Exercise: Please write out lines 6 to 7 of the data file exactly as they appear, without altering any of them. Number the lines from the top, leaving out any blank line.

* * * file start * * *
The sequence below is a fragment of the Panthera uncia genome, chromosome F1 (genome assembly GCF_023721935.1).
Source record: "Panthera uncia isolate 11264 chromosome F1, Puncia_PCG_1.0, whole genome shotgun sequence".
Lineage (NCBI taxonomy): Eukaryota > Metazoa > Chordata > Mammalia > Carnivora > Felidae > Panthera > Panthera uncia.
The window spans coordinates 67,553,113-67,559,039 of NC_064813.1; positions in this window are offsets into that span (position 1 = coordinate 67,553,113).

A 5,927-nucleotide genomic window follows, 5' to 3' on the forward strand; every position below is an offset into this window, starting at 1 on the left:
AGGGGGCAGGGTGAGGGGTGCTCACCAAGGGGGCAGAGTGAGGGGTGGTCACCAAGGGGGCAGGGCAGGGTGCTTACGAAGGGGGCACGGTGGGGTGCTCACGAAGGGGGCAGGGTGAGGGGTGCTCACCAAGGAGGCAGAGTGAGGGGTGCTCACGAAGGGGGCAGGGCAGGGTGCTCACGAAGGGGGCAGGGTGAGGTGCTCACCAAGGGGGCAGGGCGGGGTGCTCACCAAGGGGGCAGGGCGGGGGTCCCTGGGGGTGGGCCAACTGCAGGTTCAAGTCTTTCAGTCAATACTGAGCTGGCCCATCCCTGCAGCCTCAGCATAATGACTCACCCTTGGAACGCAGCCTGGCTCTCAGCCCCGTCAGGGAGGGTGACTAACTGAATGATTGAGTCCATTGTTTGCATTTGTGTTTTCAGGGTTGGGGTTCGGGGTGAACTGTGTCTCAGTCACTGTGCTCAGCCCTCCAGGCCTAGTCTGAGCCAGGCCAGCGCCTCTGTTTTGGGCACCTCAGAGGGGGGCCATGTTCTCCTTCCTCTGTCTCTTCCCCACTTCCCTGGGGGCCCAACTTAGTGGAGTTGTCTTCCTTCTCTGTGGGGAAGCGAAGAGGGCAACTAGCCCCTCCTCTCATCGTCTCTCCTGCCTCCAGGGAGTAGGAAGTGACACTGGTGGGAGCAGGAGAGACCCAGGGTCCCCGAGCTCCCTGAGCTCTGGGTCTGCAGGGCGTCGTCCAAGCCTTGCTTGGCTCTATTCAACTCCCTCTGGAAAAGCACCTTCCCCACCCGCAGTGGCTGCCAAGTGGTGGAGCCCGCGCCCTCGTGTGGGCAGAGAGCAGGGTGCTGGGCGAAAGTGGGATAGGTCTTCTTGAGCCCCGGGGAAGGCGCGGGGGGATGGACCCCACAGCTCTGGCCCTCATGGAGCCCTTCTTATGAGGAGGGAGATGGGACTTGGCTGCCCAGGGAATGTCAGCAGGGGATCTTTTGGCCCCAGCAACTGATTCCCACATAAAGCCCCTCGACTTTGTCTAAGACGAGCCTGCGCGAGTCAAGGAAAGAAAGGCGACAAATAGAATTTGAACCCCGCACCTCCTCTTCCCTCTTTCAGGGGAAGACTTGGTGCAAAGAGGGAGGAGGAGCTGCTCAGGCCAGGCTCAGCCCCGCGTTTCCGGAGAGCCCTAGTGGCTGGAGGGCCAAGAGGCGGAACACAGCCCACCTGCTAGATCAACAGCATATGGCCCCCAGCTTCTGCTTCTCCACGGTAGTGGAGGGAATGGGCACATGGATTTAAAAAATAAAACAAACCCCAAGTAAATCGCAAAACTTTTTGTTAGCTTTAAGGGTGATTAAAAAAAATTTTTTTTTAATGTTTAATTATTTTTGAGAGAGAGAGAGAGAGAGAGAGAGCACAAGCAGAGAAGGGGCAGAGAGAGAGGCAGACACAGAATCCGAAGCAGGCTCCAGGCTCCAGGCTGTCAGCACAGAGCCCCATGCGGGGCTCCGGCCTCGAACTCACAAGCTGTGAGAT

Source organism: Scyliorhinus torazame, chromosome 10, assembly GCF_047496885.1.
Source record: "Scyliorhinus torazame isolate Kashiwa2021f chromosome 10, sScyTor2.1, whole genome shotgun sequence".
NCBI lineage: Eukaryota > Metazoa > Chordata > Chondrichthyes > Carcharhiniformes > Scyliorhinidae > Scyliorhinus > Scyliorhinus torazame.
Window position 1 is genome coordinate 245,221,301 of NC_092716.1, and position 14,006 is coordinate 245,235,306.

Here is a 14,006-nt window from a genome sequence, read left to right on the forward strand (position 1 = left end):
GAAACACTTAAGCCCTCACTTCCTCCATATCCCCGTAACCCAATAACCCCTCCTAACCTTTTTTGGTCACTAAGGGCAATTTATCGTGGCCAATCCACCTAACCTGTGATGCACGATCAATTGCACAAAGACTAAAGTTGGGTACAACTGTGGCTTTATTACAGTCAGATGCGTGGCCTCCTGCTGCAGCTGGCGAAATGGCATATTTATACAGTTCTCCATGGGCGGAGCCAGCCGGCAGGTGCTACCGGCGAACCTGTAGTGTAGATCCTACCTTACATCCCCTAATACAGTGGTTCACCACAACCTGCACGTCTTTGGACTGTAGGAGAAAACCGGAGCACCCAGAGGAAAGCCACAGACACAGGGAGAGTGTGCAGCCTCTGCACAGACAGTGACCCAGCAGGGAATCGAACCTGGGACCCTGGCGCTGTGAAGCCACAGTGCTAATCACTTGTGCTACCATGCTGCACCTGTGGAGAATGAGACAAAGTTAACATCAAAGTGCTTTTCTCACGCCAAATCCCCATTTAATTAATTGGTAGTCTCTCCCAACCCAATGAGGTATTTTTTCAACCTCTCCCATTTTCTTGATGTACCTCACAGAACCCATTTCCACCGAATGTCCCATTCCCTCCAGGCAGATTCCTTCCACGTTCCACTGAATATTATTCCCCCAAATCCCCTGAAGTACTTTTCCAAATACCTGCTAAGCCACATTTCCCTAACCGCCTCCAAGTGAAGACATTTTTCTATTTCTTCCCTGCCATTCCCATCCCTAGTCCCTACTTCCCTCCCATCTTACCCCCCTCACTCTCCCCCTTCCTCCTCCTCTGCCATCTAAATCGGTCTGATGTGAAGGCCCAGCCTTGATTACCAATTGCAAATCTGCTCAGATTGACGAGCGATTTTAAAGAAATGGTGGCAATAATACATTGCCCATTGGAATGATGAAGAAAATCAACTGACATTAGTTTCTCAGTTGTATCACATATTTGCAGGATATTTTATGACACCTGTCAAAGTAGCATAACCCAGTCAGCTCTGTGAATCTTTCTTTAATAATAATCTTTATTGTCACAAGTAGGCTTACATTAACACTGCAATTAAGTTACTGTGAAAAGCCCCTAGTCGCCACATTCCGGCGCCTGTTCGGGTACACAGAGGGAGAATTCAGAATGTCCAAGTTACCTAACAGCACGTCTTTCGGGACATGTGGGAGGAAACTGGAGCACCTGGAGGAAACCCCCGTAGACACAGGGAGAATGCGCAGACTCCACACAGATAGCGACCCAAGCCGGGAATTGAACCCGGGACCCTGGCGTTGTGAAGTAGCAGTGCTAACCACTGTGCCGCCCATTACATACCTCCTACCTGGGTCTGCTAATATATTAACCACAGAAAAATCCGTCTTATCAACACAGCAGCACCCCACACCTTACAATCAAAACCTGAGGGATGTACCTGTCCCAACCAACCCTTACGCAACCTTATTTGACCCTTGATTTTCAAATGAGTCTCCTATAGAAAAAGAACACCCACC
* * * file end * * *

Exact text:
AGGGGGCAGGGTGAGGGGTGCTCACCAAGGGGGCAGAGTGAGGGGTGGTCACCAAGGGGGCAGGGCAGGGTGCTTACGAAGGGGGCACGGTGGGGTGCTCACGAAGGGGGCAGGGTGAGGGGTGCTCACCAAGGAGGCAGAGTGAGGGGTGCTCACGAAGGGGGCAGGGCAGGGTGCTCACGAAGGGGGCAGGGTGAGGTGCTCACCAAGGGGGCAGGGCGGGGTGCTCACCAAGGGGGCAGGGCGGGGGTCCCTGGGGGTGGGCCAACTGCAGGTTCAAGTCTTTCAGTCAATACTGAGCTGGCCCATCCCTGCAGCCTCAGCATAATGACTCACCCTTGGAACGCAGCCTGGCTCTCAGCCCCGTCAGGGAGGGTGACTAACTGAATGATTGAGTCCATTGTTTGCATTTGTGTTTTCAGGGTTGGGGTTCGGGGTGAACTGTGTCTCAGTCACTGTGCTCAGCCCTCCAGGCCTAGTCTGAGCCAGGCCAGCGCCTCTGTTTTGGGCACCTCAGAGGGGGGCCATGTTCTCCTTCCTCTGTCTCTTCCCCACTTCCCTGGGGGCCCAACTTAGTGGAGTTGTCTTCCTTCTCTGTGGGGAAGCGAAGAGGGCAACTAGCCCCTCCTCTCATCGTCTCTCCTGCCTCCAGGGAGTAGGAAGTGACACTGGTGGGAGCAGGAGAGACCCAGGGTCCCCGAGCTCCCTGAGCTCTGGGTCTGCAGGGCGTCGTCCAAGCCTTGCTTGGCTCTATTCAACTCCCTCTGGAAAAGCACCTTCCCCACCCGCAGTGGCTGCCAAGTGGTGGAGCCCGCGCCCTCGTGTGGGCAGAGAGCAGGGTGCTGGGCGAAAGTGGGATAGGTCTTCTTGAGCCCCGGGGAAGGCGCGGGGGGATGGACCCCACAGCTCTGGCCCTCATGGAGCCCTTCTTATGAGGAGGGAGATGGGACTTGGCTGCCCAGGGAATGTCAGCAGGGGATCTTTTGGCCCCAGCAACTGATTCCCACATAAAGCCCCTCGACTTTGTCTAAGACGAGCCTGCGCGAGTCAAGGAAAGAAAGGCGACAAATAGAATTTGAACCCCGCACCTCCTCTTCCCTCTTTCAGGGGAAGACTTGGTGCAAAGAGGGAGGAGGAGCTGCTCAGGCCAGGCTCAGCCCCGCGTTTCCGGAGAGCCCTAGTGGCTGGAGGGCCAAGAGGCGGAACACAGCCCACCTGCTAGATCAACAGCATATGGCCCCCAGCTTCTGCTTCTCCACGGTAGTGGAGGGAATGGGCACATGGATTTAAAAAATAAAACAAACCCCAAGTAAATCGCAAAACTTTTTGTTAGCTTTAAGGGTGATTAAAAAAAATTTTTTTTTAATGTTTAATTATTTTTGAGAGAGAGAGAGAGAGAGAGAGAGCACAAGCAGAGAAGGGGCAGAGAGAGAGGCAGACACAGAATCCGAAGCAGGCTCCAGGCTCCAGGCTGTCAGCACAGAGCCCCATGCGGGGCTCCGGCCTCGAACTCACAAGCTGTGAGAT

Source organism: Scyliorhinus torazame, chromosome 10, assembly GCF_047496885.1.